Words and images have meaning. They have weight. And they have consequences.
In America, the most powerful and dangerous of these words and images were born in times of intense oppression and hatred. These racialized depictions and icons of speech litter our current political landscape in the form of seemingly innocuous rhetoric such as “build a wall” to yearbook photographs of figures in blackface.
Though Virginia Gov. Ralph Northam, and now Virginia Attorney General Mark Herring, are at the center of this latest controversy, the true problem does not begin or end with these two men. It did not begin or end with Michael Brown, Eric Garner, Sandra Bland, Philando Castile or the litany of other Black lives. It did not begin or end with the tacit endorsements of white supremacist violence from our nation’s highest office. None of these events caused the racially charged violence plaguing our country.
Instead, they are the consequence of our nation’s collective unwillingness to recognize that 400 years of dehumanizing language and imagery have a cultural impact that expresses itself through explicit and implicit bias.
One can reach back to imperialism, slavery, segregation or the Jim Crow era, but it is not necessary. Flashpoints exist as recent as President Ronald Reagan and his words in Neshoba County, Mississippi. His callback to “states’ rights” — an assertion historically associated with the perpetuation of slavery — made in a former Confederate state with a close and continuing relationship with terrorism and lynching, was an ill-thought, inconsiderate choice of words at best and a calculated, intentional threat at worst.
More commentary: Virginia’s blackface meltdown shows how slavery and tribalism still warp our politics
Why blackface is not OK
More from News: Ralph Northam was far from alone: Why blackface keeps coming up
This racialized imagery resurfaced in the late 1980s during George H.W. Bush’s campaign against Massachusetts Gov. Michael Dukakis in an ad featuring an intentionally menacing portrait of Willie Horton. The image was to tap into the cultural fears that previous depictions had established within the public’s mind: that Black people are inhumane criminals.
President Bill Clinton fueled the fires of bias in the cultural collective with his 1994 crime bill. Ostensibly presented to keep communities safe from the “superpredator,” the bill, with its incentives for harsher punishments and its three-strikes mandatory sentencing, once again correlated criminal behavior with African-Americans. Clinton’s words and actions built on previous “war on drugs” legislation, the already growing trend of mass incarceration and the criminalization of being born with black or brown skin.
‘Tough on crime’ targeted Blacks
The cold numbers bare this truth out. The 1980s’ “Tough on Crime” era resulted in dramatic growth in incarceration. Of those incarcerated, African-Americans are sentenced to correctional facilities at more than five times the rate of whites. The “war on drugs” only enhanced the effect as, from years 1980 through 2007, African-Americans were arrested on drug charges at rates that were 2.8 to 5.5 times higher than whites.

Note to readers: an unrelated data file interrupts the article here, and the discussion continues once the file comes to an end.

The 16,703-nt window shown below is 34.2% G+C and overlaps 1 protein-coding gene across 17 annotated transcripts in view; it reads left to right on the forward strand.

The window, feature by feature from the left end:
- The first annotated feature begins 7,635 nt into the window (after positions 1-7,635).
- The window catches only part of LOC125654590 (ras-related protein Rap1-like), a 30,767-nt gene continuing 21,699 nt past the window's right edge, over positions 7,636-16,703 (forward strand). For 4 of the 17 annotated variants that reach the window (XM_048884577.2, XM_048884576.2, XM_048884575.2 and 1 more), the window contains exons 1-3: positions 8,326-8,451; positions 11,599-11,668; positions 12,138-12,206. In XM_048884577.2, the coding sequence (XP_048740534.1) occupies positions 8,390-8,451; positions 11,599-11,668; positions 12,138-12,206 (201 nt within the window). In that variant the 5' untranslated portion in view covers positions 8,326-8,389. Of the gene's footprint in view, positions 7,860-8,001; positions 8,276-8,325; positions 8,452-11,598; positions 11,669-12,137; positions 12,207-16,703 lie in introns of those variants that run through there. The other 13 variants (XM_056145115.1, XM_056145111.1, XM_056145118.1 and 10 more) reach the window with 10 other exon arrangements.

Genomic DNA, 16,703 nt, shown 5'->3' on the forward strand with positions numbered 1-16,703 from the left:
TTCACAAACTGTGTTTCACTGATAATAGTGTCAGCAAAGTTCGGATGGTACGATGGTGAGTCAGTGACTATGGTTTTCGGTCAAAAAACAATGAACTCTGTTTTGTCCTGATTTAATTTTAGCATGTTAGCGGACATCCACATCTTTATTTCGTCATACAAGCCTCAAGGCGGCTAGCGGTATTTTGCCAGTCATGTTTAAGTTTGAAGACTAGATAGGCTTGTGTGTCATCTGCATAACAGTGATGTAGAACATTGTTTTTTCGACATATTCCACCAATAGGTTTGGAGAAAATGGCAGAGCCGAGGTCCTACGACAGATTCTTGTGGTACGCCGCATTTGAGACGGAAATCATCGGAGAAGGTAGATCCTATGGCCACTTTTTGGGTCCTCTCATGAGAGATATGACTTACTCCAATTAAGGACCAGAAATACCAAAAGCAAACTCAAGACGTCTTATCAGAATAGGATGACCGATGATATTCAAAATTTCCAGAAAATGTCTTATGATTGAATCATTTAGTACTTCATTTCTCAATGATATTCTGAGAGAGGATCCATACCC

As a result of the deliberate act to criminal people of color, by 2016, African-Americans represented only 12 percent of the U.S. adult population but accounted for 33 percent of the prison population, while whites accounted for 64 percent of the population but only 30 percent of its prisoners.
This criminalization phenomenon is not a partisan issue. The fact that Reagan’s and Clinton’s words and Bush’s imagery encountered little resistance, and even less self-reflection, enabled others to act upon their racial bias with approval of the nation. It is today’s climate of acceptance for racialized words and images that empowered George Zimmerman to gun down Trayvon Martin with both impunity grounded in the repeated correlation of Blacks and criminality. The cultural consequences of racialized language and imagery have manifested as a zeitgeist that is devastating the African-American community and fueling the need for movements and organizations such as Black Lives Matter, Dream Defenders, BYP100 and United We Dream.
Obama election a bright light
That is not to say that there have not been some bright lights in this darkness. The election of the nation’s first African-American president, Barack Obama, was a significant step toward a truly inclusive democracy. Similarly, the FIRST STEP Act, too, will hopefully live up to its name and pave the way for more criminal justice reform.
This forward movement toward the promise America has always held is a welcomed and imminently laudable accomplishment, but it does not banish the shadows of racism and intolerance that lurk in this country’s corners. Indeed, their light makes these shadows darker by contrast.
The darkness implicit in uncontested racialized speech and images carries consequences that reach all people of color. Trump’s many statements and tweets calling a caravan of immigrants “stone cold criminals,” his policies separating immigrant families and placing children in detention centers, and his repeated calls to “build a wall” are all a continuation of America’s embrace of racialized words and images. It is a doubling down on the dehumanization of people of color in the media.
Words and images do not exist in a vacuum. They have power, and they can and have been used to threaten the livelihoods of communities of color.
Derrick Johnson is president and CEO of the NAACP. Follow him and the NAACP on Twitter at @DerrickNAACP and @NAACP.